Hello dear friends! A comment left last week that it was impossible to live on $20 a week for groceries, was like waving a red flag in front of a bull for me. I had to step up and take the challenge. When I wrote that a person could live on $20 a week last week, I meant $20 for one person, so the addition of two more adults is even more of a challenge, but for me, that means more fun.
My guidelines for the challenge were that I assumed we did not have anything at all in the house except running water. As you all know, I have a massive pantry, do to canning and gardening, and we could probably live a year or more off of it if we needed to, but for the sake of this experiment, I didn't use anything on my pantry shelves or root cellar. The only items I assumed I had in the house were salt and pepper. I also didn't shop in any of my usual haunts, such as the salvage and bulk grocery store. Just my regular non-chain grocery store and a local fruit market. I didn't go out of my way to find any deals. Just carefully shopped at these two stores.
Now, before I go any further, I want to say that these meals will not be the most exciting or perhaps they do not meet all of the daily requirements, but I must ask if all of your meals do? Do you really get nine servings of fresh fruits and vegetables every day? This is strictly survival eating when money is really tight. I would say that if this was your budget for a family of three adults for a prolonged amount of time, I would avail myself to some of the community food pantries and soup kitchens. You would probably qualify for some sort of assistance such as food stamps. This is just an experiment to see if it can be done.
So here's what I bought and their receipts:
1 pkg. 12 tortillas $1.50
1 block (8 oz.) Cheddar cheese $1.88
3.54 lb. pork sirloin roast with the bone in for 99cents/lb $3.50
1 pkg. dirt rice $1.69
1 container of organic kale mix (reduced for quick sale) $1.50
1 can (14.5 oz.) fire roasted tomatoes 75 cents (reduced for quick sale)
1 lb. dry kidney beans 75 cents (reduced for quick sale)
bag of 6 oranges $1.29
bunch of bananas 33 cents/lb (reduced for quick sale)
box of 12 taco shells 99 cents
2 pkgs. Jiffy biscuit mix $1.00
1 lb. carrots $1.50
5 lb. potatoes $3.00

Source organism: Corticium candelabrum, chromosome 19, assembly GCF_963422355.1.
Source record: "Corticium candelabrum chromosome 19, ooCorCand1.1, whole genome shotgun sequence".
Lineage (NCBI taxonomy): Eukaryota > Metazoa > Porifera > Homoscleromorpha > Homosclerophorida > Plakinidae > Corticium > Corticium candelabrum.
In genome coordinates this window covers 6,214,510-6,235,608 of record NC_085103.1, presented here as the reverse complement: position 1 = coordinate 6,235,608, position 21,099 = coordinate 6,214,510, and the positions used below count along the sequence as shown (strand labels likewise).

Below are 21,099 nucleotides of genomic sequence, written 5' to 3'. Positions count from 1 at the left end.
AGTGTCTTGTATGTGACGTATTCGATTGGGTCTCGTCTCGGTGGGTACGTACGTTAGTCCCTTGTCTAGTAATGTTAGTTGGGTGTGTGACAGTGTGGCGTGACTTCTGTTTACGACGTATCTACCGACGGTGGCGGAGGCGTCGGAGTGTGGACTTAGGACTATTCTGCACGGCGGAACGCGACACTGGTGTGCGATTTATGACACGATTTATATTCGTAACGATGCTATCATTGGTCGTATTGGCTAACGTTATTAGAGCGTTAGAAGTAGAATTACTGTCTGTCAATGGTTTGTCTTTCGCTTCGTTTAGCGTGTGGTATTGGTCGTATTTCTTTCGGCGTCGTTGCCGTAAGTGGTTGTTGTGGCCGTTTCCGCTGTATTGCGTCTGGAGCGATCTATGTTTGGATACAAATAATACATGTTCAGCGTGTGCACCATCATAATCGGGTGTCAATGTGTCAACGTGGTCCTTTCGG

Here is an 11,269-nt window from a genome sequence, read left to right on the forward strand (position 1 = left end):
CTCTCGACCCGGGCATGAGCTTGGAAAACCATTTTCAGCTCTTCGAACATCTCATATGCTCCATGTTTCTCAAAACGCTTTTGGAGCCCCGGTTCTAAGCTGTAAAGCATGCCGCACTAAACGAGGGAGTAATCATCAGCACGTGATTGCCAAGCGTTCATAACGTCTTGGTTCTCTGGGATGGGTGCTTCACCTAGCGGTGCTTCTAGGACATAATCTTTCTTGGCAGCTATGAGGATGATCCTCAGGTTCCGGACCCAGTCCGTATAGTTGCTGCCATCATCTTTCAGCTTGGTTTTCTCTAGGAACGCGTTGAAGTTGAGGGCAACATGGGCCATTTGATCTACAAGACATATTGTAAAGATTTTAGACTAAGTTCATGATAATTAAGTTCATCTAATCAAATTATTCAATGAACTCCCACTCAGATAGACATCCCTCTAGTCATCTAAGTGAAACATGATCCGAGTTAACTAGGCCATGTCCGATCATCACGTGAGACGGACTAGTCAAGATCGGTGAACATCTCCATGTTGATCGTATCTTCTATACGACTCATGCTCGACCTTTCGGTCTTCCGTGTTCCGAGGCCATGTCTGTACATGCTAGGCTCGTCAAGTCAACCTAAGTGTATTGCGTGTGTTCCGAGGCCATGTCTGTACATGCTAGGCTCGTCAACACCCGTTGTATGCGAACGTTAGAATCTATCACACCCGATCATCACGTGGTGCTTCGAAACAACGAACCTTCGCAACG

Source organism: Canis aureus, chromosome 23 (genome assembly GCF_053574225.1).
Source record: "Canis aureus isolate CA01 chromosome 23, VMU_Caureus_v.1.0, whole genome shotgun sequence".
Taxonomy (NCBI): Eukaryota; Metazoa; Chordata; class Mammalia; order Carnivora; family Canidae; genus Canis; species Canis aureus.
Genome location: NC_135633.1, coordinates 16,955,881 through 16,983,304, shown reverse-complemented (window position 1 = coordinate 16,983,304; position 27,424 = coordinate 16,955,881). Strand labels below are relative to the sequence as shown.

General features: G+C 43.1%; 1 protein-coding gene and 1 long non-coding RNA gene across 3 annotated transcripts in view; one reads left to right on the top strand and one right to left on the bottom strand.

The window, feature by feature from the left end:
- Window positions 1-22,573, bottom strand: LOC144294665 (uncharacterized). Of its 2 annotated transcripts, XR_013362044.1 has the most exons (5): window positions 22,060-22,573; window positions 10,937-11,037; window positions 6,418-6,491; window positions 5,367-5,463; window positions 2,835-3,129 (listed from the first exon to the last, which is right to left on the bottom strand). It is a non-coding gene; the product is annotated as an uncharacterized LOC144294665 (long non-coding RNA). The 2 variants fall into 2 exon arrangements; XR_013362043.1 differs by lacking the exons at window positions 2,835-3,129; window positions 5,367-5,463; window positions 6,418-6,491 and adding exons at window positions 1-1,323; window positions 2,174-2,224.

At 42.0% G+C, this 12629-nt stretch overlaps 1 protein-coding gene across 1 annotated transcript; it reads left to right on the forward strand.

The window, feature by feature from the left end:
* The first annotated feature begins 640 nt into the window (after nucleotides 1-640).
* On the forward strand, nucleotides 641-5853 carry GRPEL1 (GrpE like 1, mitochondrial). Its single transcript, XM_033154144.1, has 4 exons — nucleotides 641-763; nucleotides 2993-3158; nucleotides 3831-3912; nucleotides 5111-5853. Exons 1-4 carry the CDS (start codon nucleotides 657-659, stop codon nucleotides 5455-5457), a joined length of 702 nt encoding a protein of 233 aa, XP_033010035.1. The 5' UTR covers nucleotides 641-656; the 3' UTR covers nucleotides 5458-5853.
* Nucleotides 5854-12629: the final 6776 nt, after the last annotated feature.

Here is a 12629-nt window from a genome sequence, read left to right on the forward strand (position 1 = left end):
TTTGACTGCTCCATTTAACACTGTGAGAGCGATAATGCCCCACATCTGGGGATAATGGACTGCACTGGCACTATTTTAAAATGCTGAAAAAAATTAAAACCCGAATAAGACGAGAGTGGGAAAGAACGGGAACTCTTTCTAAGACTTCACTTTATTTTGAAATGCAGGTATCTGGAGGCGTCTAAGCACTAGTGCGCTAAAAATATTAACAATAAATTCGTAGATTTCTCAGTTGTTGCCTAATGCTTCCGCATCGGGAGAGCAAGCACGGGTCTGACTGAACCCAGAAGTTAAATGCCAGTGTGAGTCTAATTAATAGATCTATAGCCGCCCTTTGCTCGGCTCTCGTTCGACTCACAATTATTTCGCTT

11 oz bottle of barbecue sauce $1.00
1 lb. oatmeal 69 cents/ lb
OK. So I went $1.88 over. Sue me! I know that the price quoted in the flyer is for the more expensive pre-cut carrots, regular ones would be cheaper. A bag of plain rice would have cost less and I would have had more, but I justified the cost as something to give the bland foods some flavor. Ditto for the barbecue sauce. Also, I've seen pinto beans for 50 cents a pound in the dollar stores, but these were the cheapest beans in this particular store. So I could have made up that $1.88 if I had really tried.
For breakfast, we are eating oatmeal. Just plain oatmeal because we couldn't afford sugar on this budget. Sometimes I mashed in half a banana to give it some sweetness. Plain oatmeal is not my most favorite thing in the world. I think if I had to eat it for every breakfast, I'd borrow a cup of sugar from my neighbor or give into some petty larceny and start swiping a few packets from the fast food joints. Ha! When Ran and I were first starting out and desperately poor, my mother-in-law would save all those little packets of sugar, jam, creamers and butter that came from her restaurant meals and give them to us. You'd be surprised at what a luxury a little jam on toast or creamer in your coffee feels like when you don't have any. BTW, I did allow the guys to have their morning coffee but did not include it in the grand total. I went without for the sake of the experiment, but didn't think the guys needed to do that much sacrificing for the sake of my blog. If we were truly in such a dire situation, I'm sure they would give up their coffee.
Ran ate one of the oranges later in the day.
Prep for the next day: I saved all of the pan drippings and the potato and carrot peels plus the bone from the roast to make a broth for a basis of soup for one of the days. I gleaned all the meat from the bone. I had this much meat left on the bones!:
I cooked up the beans. I added about 1 tablespoon of the barbecue sauce and some of the fire-roasted tomatoes along with salt and pepper to give them more taste. When they were through cooking, I drained the bean "broth" into a bowl and added it to my broth fixings.
I didn't have any grease for the griddle to make the quesadilla, so I used some of the grease that I skimmed off the broth after it had sat in the fridge and the fat had solidified on the top. Necessity is the mother of invention!
So that's it for day 1 and day 2 of the great tightwad experiment. Tomorrow Day 3.